My translation of an amusing and little-known short story by Anton Chekhov.
by Anton Chekhov
It is strange, but the sole carp living in the pond close to the dacha of General Pantalikin, fell in love up to his ears with his daughter, Sonia Mamochkina. By the way, what is strange about this? Lermontov’s demon fell in love with Tamara, and the swan with Leda, and really, doesn’t it happen that chancellery clerks fall in love with their bosses’ daughters? Every morning Sonia Mamochkina arrived with her aunt to bathe. The love-struck carp swam right up to the bank and observed. Due to the close proximity of the Krandel Sons foundry, the water in the pond long ago had turned brown, but nonetheless, the carp could see everything. He saw how white clouds and birds hung in the light blue sky, how the ladies exposed themselves, how, due to the bushes on the bank, young people looked at them, how the fat aunt, before she went into the water, sat for about five minutes on a stone, and, stroking herself complacently, said: “How did I come to resemble such an elephant? Even looking is frightful.” Having removed her undergarments, Sonia threw herself into the water with a squeal, swam around, shaking from the cold, and the carp, there on the spot, swam up to her and began to greedily kiss her toes, shoulders, neck…
Having swum, the summer vacationers went home to drink tea with sweet rolls, and the carp swam alone in the enormous pond and thought:
“Of course, the chances of reciprocity don’t even come into the question. Could she, such a beauty, fall in love with me, a carp? No, a thousand times no! Don’t delude yourself with fantasies, despicable fish! There’s only one fate left to you—death! But how to die? There are no revolvers or phosphorous matches in the pond. For our brother, for carps, only one death is possible—to fall to a pike. But where to find a pike? If there was a pike in the pond at one time, it expired of boredom. Oh, woe is me!”
And, thinking about death, the young pessimist buried himself in the pond slime and wrote in his diary…
One day towards evening Sonia and her aunt sat fishing on the bank of the pond. The carp swam close to their bobbers and didn’t tear his eyes from the beloved girl. Suddenly, an idea crossed his mind in a flash.
“I’ll die at her hands!” he thought, and happily started to wiggle his fins. “Oh, that will be a wonderful, sweet death.”
And, full of decisiveness, only having turned a little pale, he swam to Sonia’s hook and took it in his mouth.
“Sonia, you’ve got a bite!” screeched the aunt, “Dearie, you’ve got a bite!”
Sonia jumped up and lurched back with all of her strength. Something golden crossed into the air and slapped into the water, leaving a circle after itself.
“Got away!” shrieked both vacationers, having turned pale. “Got away! Oh dear!”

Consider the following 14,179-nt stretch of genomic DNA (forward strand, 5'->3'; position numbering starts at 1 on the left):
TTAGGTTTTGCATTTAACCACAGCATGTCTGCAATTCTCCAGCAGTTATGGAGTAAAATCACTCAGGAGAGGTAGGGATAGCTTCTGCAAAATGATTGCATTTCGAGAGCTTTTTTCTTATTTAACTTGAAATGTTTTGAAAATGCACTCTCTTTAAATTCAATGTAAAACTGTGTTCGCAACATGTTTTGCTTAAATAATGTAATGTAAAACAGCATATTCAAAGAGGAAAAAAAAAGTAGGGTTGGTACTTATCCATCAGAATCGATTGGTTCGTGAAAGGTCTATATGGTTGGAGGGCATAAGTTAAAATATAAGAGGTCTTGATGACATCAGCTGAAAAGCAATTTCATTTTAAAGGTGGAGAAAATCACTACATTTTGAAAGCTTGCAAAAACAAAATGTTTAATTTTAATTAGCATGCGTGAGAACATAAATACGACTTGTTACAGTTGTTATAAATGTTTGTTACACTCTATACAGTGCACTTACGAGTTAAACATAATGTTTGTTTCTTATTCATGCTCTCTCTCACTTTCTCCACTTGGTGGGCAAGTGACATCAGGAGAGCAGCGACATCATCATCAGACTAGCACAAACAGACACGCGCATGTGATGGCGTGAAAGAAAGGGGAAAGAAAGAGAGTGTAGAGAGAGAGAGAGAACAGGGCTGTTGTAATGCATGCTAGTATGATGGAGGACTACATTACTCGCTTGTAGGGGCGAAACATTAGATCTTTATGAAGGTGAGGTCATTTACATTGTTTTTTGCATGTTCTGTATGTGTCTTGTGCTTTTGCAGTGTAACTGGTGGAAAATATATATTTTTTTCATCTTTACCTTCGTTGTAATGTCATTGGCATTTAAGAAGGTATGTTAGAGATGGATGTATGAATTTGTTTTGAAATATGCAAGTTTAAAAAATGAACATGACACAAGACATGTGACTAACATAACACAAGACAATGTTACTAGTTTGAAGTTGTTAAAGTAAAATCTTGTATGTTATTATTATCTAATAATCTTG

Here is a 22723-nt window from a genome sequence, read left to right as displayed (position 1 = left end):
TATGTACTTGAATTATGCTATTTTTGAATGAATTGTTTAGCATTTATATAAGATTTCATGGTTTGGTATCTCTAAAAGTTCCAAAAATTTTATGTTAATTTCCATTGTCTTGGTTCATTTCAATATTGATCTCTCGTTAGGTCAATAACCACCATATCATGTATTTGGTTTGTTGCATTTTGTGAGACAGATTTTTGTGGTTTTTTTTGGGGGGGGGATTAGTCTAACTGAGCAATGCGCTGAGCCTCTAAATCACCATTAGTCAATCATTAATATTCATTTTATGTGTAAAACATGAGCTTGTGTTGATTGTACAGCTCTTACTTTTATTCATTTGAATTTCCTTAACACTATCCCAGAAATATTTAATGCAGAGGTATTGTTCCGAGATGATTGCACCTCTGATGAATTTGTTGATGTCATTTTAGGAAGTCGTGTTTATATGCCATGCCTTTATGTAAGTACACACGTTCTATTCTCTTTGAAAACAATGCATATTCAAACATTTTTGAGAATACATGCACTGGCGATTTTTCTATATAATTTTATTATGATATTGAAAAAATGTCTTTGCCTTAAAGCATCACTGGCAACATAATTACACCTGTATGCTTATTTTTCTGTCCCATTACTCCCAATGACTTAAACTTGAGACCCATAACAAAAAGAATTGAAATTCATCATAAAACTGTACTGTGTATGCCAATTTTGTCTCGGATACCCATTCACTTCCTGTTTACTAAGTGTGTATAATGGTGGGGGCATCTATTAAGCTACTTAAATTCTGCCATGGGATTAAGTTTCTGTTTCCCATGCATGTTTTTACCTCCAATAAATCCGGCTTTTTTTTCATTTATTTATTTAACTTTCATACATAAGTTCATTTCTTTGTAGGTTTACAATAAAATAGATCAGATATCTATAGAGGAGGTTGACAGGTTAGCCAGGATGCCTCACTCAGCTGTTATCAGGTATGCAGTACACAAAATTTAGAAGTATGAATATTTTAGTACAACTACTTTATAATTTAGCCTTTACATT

They looked at the hook and saw a fish lip. –“Oh, dear, you didn’t have to tug so hard. Now the poor fish is left without lips…”
Having gotten off the hook, my hero was stunned and for a long time didn’t understand what was wrong; afterwards, coming to, he moaned
-- “Alive again! Again! Oh, trick of fate!”
Then having noticed that he didn’t have his lower jaw, the carp turned pale and wildly laughed…. He went mad.
But I’m afraid it looks strange that I want to occupy the attention of a serious reader with the fate of such a disposable and uninteresting creature as a carp. Well, what’s strange here? Ladies describe gudgeons and snails which aren’t of any use to anyone in thick magazines. And I am imitating the ladies. It might even be that I am a lady myself and am only hiding behind a male pseudonym.
And so, the carp lost his mind. The unhappy one still lives to this day. Carps in general love to be baked in sour cream; my hero now loves any death. Sonia Mamochkina married the owner of an apothecary shop, and the aunt went to Lipetsk to live with a married sister. There is nothing strange in this, because the married sister has six children and all children love an aunt.
But, to continue. The engineer Krisin works as the director at the Krandel Sons foundry. He has a nephew Ivan, who, as is known, writes verses and eagerly publishes them in magazines and newspapers. One sultry day at noon, the young poet, walking past the pond, fancied a swim. He changed and began to climb into the pond. The mad carp took him for Sonia Mamochkina, swam up to him, and gently kissed him on the back. This kiss had the most disastrous results: the carp infected the poet with pessimism. Not observing anything, the poet got out of the water and, wildly laughing, set off for home. After a few days he went to St. Petersburg; having visited the editors there, he infected all poets with pessimism, and from that time on, our poets began to write gloomy, cheerless verses.